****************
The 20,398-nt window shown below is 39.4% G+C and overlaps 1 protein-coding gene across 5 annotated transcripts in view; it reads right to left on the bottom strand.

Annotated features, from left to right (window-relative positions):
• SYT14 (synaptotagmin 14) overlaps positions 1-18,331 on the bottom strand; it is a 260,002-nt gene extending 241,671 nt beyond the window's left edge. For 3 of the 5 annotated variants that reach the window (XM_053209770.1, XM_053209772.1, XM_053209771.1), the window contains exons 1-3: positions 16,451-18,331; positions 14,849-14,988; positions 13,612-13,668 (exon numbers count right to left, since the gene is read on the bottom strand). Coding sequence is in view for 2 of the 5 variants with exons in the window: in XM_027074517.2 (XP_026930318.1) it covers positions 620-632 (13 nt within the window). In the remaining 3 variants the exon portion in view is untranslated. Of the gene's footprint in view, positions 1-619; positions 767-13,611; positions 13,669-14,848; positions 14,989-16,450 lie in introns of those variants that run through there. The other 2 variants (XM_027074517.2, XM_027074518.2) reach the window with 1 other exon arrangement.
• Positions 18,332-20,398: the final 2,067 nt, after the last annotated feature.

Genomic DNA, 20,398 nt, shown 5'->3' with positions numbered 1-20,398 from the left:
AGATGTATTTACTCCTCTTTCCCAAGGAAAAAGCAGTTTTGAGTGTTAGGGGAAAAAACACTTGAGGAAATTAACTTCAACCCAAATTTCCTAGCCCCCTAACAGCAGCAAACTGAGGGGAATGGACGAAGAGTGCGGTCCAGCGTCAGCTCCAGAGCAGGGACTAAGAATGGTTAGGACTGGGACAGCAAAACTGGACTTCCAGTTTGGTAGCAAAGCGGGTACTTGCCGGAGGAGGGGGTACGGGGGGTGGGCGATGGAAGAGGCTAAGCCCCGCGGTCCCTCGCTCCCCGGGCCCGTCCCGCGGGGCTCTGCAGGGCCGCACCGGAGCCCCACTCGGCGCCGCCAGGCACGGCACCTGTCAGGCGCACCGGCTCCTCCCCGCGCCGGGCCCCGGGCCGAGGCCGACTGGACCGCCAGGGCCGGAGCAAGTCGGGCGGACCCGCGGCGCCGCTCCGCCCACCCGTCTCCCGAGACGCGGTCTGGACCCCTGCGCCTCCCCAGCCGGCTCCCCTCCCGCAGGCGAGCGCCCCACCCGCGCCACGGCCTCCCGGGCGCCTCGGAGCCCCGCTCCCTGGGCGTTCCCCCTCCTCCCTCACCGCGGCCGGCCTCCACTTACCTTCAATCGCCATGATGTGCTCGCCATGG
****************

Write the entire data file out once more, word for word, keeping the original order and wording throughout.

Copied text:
The 20,398-nt window shown below is 39.4% G+C and overlaps 1 protein-coding gene across 5 annotated transcripts in view; it reads right to left on the bottom strand.

Annotated features, from left to right (window-relative positions):
• SYT14 (synaptotagmin 14) overlaps positions 1-18,331 on the bottom strand; it is a 260,002-nt gene extending 241,671 nt beyond the window's left edge. For 3 of the 5 annotated variants that reach the window (XM_053209770.1, XM_053209772.1, XM_053209771.1), the window contains exons 1-3: positions 16,451-18,331; positions 14,849-14,988; positions 13,612-13,668 (exon numbers count right to left, since the gene is read on the bottom strand). Coding sequence is in view for 2 of the 5 variants with exons in the window: in XM_027074517.2 (XP_026930318.1) it covers positions 620-632 (13 nt within the window). In the remaining 3 variants the exon portion in view is untranslated. Of the gene's footprint in view, positions 1-619; positions 767-13,611; positions 13,669-14,848; positions 14,989-16,450 lie in introns of those variants that run through there. The other 2 variants (XM_027074517.2, XM_027074518.2) reach the window with 1 other exon arrangement.
• Positions 18,332-20,398: the final 2,067 nt, after the last annotated feature.

Genomic DNA, 20,398 nt, shown 5'->3' with positions numbered 1-20,398 from the left:
AGATGTATTTACTCCTCTTTCCCAAGGAAAAAGCAGTTTTGAGTGTTAGGGGAAAAAACACTTGAGGAAATTAACTTCAACCCAAATTTCCTAGCCCCCTAACAGCAGCAAACTGAGGGGAATGGACGAAGAGTGCGGTCCAGCGTCAGCTCCAGAGCAGGGACTAAGAATGGTTAGGACTGGGACAGCAAAACTGGACTTCCAGTTTGGTAGCAAAGCGGGTACTTGCCGGAGGAGGGGGTACGGGGGGTGGGCGATGGAAGAGGCTAAGCCCCGCGGTCCCTCGCTCCCCGGGCCCGTCCCGCGGGGCTCTGCAGGGCCGCACCGGAGCCCCACTCGGCGCCGCCAGGCACGGCACCTGTCAGGCGCACCGGCTCCTCCCCGCGCCGGGCCCCGGGCCGAGGCCGACTGGACCGCCAGGGCCGGAGCAAGTCGGGCGGACCCGCGGCGCCGCTCCGCCCACCCGTCTCCCGAGACGCGGTCTGGACCCCTGCGCCTCCCCAGCCGGCTCCCCTCCCGCAGGCGAGCGCCCCACCCGCGCCACGGCCTCCCGGGCGCCTCGGAGCCCCGCTCCCTGGGCGTTCCCCCTCCTCCCTCACCGCGGCCGGCCTCCACTTACCTTCAATCGCCATGATGTGCTCGCCATGG